Joseph Quigley: Birmingham Archdiocese saw abusive priest as ‘struggling’

BBC [London, England]

July 20, 2022

A priest who assaulted children was seen by his Archdiocese as “struggling” rather than abusive, a report found.

Joseph Quigley, a former Catholic priest in the Archdiocese of Birmingham, was jailed last year.

A report by Barnado’s found the church was aware of concerns but did not listen to victims, challenge his behaviour or deal with complaints.

The authors made 18 recommendations which the Archdiocese accepted in full. It apologised for its failures.

The report said concerns had been raised about Quigley, from Staffordshire, as early as 1990.

There was evidence the church was aware of an “immoral relationship” while he was working in Warwickshire but it was not considered a safeguarding issue because the boy was 16.

“The view of [Quigley’s] behaviour, being that of a Catholic priest who had a ‘relationship’ with another adult male, rather than an abuser of an adolescent boy, persisted without any challenge,” the report said.

He was sent to the US for therapy in 2008 and the report authors said they were struck by how Quigley was treated “almost as if he were a patient with mental health needs or was a recovering alcoholic”.

The Archdiocese “focused to a considerable extent on his needs as a struggling priest who needed help and support to understand his behaviour, rather than as an abusive perpetrator who used his revered position to groom and sexually abuse.

It went on: “There was very little to suggest his abusive behaviours, the impact of his actions on others, the need for reparation, or any discussions about risks he presented or preventative measures to reduce those risks, were in any way explored or addressed.”

“No action” was taken to share concerns or seek advice from safeguarding agencies, the report said, adding: “As far as we could ascertain there was no risk assessment or further consideration of what these continued risks might mean for those with whom [Quigley] came into contact.”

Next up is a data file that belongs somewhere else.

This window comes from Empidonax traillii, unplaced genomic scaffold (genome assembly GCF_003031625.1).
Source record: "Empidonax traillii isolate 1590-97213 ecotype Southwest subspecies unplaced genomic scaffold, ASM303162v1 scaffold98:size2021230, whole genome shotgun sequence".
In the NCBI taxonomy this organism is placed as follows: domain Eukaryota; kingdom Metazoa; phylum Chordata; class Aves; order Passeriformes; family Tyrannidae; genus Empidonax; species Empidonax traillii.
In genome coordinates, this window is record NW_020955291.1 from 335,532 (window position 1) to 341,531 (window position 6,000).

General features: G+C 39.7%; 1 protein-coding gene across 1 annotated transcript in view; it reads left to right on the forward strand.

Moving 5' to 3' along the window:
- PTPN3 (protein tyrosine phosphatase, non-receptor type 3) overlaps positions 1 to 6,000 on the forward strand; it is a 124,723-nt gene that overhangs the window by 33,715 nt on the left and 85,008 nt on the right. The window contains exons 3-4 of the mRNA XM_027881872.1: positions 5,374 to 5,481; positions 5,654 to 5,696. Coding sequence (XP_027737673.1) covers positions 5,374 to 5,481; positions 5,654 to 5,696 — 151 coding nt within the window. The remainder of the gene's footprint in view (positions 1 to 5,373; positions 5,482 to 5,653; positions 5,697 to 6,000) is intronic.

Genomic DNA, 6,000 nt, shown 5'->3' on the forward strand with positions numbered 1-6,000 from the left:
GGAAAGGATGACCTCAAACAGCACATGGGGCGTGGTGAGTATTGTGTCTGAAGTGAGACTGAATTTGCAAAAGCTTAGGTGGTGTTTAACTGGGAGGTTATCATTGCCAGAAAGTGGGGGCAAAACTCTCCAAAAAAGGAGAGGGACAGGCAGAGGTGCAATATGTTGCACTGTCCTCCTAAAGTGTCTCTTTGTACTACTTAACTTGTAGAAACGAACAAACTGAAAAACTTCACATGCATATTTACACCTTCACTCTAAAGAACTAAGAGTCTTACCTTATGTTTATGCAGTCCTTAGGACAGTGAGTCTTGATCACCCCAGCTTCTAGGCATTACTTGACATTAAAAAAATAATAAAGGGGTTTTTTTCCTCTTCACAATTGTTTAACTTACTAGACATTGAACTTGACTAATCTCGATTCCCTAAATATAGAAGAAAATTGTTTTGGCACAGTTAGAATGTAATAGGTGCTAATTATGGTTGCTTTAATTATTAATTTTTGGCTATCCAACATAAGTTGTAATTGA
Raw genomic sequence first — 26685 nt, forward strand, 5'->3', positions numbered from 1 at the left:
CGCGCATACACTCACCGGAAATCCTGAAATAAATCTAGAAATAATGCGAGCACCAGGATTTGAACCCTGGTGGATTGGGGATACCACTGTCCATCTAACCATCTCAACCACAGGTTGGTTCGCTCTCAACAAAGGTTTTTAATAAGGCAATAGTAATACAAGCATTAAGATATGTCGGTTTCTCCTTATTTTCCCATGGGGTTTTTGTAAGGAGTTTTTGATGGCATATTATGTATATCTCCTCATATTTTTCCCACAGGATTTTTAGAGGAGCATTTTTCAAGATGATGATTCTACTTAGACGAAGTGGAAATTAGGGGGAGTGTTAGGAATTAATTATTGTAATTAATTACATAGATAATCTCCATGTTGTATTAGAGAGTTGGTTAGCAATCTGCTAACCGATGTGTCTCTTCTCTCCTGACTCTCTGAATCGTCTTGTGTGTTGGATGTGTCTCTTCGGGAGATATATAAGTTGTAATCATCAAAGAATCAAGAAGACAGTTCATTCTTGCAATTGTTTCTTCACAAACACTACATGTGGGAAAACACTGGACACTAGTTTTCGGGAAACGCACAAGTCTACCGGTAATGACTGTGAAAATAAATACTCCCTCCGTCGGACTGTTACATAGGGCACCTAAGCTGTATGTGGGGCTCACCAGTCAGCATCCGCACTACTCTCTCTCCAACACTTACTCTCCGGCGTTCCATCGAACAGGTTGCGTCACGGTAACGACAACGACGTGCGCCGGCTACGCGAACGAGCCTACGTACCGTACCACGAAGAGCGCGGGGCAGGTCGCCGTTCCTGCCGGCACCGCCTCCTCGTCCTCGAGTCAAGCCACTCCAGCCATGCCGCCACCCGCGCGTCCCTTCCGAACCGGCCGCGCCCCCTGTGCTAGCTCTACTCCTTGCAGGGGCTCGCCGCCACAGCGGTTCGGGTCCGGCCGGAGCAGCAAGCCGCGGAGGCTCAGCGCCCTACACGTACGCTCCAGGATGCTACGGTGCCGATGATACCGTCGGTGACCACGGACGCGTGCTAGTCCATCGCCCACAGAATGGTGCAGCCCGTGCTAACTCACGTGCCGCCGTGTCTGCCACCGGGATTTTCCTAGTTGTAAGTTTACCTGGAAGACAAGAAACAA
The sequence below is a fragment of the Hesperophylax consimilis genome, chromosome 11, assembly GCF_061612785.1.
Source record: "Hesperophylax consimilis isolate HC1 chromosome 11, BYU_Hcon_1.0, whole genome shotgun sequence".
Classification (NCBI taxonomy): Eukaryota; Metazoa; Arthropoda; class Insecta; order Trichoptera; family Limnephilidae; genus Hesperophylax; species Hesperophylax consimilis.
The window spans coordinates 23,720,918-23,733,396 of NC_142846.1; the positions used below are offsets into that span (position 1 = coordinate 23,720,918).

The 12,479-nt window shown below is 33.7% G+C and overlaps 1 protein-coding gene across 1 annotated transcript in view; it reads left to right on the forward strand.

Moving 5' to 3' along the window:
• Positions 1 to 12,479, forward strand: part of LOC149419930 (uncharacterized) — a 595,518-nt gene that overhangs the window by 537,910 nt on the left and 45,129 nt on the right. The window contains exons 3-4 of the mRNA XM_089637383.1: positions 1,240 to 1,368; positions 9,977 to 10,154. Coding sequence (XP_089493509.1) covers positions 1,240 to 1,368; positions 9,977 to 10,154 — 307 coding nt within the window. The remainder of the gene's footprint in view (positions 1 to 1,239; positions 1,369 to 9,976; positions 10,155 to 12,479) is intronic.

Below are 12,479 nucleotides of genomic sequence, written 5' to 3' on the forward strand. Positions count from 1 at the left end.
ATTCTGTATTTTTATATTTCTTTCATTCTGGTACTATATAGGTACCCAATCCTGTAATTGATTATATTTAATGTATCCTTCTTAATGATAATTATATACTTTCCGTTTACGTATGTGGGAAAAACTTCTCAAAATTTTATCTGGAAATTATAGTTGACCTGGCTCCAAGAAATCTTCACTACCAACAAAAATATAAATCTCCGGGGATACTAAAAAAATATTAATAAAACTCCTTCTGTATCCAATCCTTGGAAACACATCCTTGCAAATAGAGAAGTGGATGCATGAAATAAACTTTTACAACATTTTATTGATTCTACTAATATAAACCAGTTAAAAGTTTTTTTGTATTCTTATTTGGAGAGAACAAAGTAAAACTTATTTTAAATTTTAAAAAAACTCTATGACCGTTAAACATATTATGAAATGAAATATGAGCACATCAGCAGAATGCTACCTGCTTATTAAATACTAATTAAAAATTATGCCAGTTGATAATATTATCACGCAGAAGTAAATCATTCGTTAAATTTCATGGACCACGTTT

His status as a revered priest allowed the abuse to continue for years. The report said that without the intervention of one of his victim’s therapists in 2018, it was possible his behaviour would never have been brought to light.

Quigley was convicted of multiple counts of engaging in sexual activity with a child, sexual assault, child cruelty, and false imprisonment.

In 2019, the Independent Inquiry into Child Sexual Abuse found that if Birmingham’s Archdiocese focussed less on its reputation, children could have been spared from abuse.

It followed more than 130 allegations of abuse against 78 individuals associated with the church.

Barnardo’s found there had been “evidence of some welcome changes” since that report but made 18 recommendations for further improvements.

Responding to the findings, the Archdiocese said it had “learnt much from this case and the report and we are committed to improving our standards and processes”.

“I am deeply sorry for what happened to those who have been harmed by Joseph Quigley,” Archbishop Bernard Longley said.

“I welcome the report and the reflection that will come from this. There is work that still needs to be carried forward and that’s something which lies upon my shoulders.

“I can only apologise to them on behalf of the Archdiocese of Birmingham, and I do so unreservedly.”